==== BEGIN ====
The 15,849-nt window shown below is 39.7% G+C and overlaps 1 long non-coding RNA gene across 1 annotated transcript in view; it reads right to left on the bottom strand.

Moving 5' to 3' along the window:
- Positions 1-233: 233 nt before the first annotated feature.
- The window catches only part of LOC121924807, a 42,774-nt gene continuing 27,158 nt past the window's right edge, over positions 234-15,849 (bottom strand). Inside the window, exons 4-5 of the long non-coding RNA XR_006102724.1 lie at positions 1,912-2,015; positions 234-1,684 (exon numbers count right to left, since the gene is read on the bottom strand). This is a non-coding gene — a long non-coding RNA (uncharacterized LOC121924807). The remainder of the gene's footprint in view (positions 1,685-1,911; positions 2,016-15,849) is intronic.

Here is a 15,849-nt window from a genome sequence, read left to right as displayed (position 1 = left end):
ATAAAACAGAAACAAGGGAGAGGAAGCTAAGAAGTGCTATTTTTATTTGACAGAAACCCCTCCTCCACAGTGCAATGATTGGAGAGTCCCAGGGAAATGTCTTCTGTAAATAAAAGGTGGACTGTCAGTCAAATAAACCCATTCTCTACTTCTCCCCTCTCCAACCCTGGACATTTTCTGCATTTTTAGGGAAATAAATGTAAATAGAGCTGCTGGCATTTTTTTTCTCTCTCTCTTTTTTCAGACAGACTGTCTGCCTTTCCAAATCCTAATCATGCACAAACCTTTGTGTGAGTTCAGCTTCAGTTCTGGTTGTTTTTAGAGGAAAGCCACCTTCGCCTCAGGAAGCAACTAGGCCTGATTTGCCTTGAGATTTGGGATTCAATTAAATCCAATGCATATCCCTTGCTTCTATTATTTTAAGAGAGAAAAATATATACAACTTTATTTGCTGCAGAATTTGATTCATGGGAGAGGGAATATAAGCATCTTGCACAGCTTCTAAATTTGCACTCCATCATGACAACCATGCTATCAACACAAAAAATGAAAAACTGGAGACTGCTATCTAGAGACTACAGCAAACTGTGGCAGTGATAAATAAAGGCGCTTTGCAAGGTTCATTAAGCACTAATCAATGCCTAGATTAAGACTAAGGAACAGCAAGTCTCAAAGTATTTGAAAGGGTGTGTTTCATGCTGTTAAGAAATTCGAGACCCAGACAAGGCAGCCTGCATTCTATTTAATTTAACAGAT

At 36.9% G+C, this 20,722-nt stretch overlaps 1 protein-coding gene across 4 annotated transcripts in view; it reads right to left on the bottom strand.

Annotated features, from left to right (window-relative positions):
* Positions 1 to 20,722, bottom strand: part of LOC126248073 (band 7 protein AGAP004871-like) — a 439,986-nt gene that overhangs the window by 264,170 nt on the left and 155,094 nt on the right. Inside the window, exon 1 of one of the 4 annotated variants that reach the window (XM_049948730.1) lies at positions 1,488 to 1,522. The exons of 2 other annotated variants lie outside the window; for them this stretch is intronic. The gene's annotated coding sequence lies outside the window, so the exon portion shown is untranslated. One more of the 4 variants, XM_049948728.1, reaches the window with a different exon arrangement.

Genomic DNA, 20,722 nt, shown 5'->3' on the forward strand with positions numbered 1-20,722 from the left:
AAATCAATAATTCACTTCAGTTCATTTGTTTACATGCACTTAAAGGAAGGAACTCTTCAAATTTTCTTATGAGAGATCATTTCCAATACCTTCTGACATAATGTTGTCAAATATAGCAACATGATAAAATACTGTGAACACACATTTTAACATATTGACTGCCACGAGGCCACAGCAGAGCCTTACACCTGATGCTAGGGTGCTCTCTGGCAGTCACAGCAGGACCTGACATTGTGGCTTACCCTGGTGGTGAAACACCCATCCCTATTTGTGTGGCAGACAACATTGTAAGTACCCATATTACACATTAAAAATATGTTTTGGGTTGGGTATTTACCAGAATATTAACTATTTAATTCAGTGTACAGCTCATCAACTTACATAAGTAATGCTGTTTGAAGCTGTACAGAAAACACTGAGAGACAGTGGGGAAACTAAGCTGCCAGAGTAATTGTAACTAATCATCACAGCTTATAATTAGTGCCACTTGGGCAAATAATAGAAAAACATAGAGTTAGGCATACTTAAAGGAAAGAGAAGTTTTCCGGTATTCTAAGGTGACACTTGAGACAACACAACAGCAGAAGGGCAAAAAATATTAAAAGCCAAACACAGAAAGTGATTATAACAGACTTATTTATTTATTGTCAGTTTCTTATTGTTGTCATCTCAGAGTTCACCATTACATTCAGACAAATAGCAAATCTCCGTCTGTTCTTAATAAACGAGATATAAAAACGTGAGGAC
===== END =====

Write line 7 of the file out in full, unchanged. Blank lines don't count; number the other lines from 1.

At 36.9% G+C, this 20,722-nt stretch overlaps 1 protein-coding gene across 4 annotated transcripts in view; it reads right to left on the bottom strand.